He claims that you can deny that moral values are true as a second order claim while continuing to hold very strong first order moral views. This is something we will need to talk about. Do we buy it? Are there any analogies from other parts of life where we can draw this distinction in the way Mackie describes? I assume that if I told you that alchemy is false that you would cease to believe specific recipes for converting metals into gold. Are there other areas of life where the thought “this isn’t really true” doesn’t have much impact on your behavior?

The Argument from Relativity

Mackie thinks there are two main reasons for believing that there are no objective truths about morality. He calls these “the argument from relativity” (§8, pp. 36-38) and “the argument from queerness” (§9, pp. 38-42).

The argument from relativity turns on the alleged fact that disagreements about values persist in ways that disagreements about facts do not. Specifically, Mackie claims that disagreements in other areas are due to inadequate evidence while this is not true of moral disagreements.

What do we think about this?

The argument from queerness

The argument from queerness is really two arguments. One is metaphysical (concerning the nature of reality) and the other is epistemological (concerning the nature of knowledge).

The metaphysical argument goes like this. There are no moral facts because if there were moral facts, they would be completely different from any other facts. Why would they be different? Well, if there were moral facts, they would motivate behavior. Someone who believed that lying was wrong would be motivated not to lie, for instance.

But, generally speaking, there is a gap between believing a fact and being motivated by that belief. “Giving him the stuff in the glass would kill him” is a factual statement about what the stuff in the glass would do. If you didn’t want him to die, believing this fact would lead you not to give it to him. But if did want him to die, this fact would tell you how to achieve your aim. There’s nothing about believing the fact itself that tells you what to do. That depends on what you care about.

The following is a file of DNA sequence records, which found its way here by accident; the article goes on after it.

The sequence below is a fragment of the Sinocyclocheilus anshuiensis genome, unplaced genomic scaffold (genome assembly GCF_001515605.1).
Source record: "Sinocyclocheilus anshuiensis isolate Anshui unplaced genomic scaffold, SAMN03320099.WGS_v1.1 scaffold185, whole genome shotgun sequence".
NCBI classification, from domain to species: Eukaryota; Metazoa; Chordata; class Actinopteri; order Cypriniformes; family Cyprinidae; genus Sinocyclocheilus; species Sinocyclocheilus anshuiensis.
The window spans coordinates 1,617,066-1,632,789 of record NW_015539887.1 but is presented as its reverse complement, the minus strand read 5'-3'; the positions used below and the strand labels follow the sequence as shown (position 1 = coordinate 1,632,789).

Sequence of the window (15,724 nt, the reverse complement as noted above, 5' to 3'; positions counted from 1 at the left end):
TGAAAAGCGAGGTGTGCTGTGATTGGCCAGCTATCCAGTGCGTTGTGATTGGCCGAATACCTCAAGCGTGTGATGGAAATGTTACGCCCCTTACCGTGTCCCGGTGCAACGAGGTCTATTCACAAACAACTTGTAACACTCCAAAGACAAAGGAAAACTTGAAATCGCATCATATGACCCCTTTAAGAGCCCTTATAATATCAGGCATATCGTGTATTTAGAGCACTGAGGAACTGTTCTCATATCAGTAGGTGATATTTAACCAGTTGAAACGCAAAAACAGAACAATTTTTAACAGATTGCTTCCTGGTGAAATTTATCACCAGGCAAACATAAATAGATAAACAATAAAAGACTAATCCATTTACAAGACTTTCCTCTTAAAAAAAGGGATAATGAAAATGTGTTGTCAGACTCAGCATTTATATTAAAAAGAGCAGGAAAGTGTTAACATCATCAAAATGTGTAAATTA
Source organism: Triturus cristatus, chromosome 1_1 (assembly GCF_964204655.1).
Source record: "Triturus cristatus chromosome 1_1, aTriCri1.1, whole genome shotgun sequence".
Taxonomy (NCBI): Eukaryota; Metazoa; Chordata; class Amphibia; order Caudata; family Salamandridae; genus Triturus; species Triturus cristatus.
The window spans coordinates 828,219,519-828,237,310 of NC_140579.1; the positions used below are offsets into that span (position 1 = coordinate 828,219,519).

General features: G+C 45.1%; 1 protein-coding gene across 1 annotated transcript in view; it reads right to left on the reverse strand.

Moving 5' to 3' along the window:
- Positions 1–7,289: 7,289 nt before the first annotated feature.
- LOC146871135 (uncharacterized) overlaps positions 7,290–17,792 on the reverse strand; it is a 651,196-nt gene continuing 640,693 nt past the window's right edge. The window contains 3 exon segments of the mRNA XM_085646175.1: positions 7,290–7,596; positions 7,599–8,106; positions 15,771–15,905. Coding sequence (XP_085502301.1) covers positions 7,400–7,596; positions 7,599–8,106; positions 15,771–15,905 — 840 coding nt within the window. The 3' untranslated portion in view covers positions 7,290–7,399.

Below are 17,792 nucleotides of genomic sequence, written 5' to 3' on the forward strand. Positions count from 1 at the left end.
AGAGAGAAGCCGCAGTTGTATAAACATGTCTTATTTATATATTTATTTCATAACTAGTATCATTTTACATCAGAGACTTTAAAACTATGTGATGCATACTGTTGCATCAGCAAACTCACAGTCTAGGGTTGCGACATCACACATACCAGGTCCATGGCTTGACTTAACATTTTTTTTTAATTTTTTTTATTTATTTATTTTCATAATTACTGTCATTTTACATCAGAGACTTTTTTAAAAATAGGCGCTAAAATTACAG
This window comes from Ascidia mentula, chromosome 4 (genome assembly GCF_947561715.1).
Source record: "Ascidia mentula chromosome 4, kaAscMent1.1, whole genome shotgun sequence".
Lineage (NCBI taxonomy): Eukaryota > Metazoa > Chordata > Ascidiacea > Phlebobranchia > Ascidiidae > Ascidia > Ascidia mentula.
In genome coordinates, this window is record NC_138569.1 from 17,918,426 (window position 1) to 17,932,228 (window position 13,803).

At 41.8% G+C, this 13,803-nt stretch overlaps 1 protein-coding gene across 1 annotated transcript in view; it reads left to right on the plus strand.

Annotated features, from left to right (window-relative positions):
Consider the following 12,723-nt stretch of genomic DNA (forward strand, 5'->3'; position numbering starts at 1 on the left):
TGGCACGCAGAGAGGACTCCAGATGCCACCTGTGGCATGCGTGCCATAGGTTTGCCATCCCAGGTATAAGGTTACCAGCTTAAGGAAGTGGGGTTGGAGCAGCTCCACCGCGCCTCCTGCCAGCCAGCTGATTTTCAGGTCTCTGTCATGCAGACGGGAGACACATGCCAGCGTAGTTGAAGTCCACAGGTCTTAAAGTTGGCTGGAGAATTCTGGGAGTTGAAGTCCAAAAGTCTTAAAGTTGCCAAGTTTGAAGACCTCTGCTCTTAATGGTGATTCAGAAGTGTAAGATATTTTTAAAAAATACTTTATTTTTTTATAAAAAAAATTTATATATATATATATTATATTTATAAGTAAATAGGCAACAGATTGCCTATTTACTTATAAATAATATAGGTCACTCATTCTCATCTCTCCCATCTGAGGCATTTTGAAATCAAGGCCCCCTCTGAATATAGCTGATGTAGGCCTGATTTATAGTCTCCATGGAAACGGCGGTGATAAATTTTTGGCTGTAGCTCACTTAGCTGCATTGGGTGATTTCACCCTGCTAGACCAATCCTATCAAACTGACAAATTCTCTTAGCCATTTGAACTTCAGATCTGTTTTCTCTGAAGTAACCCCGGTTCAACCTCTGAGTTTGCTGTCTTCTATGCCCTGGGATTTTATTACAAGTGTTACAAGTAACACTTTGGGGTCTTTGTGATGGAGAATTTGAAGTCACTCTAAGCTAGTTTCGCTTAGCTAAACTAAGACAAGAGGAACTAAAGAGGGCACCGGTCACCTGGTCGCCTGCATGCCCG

Of course, it’s possible that beliefs about moral facts do motivate behavior. Nothing Mackie says shows that’s impossible. The most he can say here is that this would make moral facts unique (or “queer”) since factual beliefs do not ordinarily have this kind of motivational effect. And that, he believes, is good reason to believe that there are no moral facts.

The epistemological argument also turns on the unique qualities that moral facts would have to have if they existed. Here, the point is that moral facts would have to be known through some means other than the five senses. All the other facts are ultimately known through the senses, according to Mackie. But you can’t see, hear, taste, touch, or smell moral facts. So you would need some other way of coming to know them. That’s what makes moral facts unique (or “queer”).

So, for instance, when Moore says that moral qualities are non-natural, he has a problem: how do we know what a non-natural property is? That’s the kind of problem Mackie is taling about.

Key Points

These are the points that you should know or have an opinion about from today’s class.

  1. How Mackie’s position differs from Ayer’s: cognitivist error theory vs. non-cognitivist expressivism.

  2. The argument from relativity.

  3. The two ways that Mackie thinks moral facts would be unique (or, as he puts it, “queer”): metaphysical (beliefs about them would motivate behavior) and epistemological (not known by the senses).


Mackie, J. L. 1977. Ethics: Inventing Right and Wrong. New York: Penguin.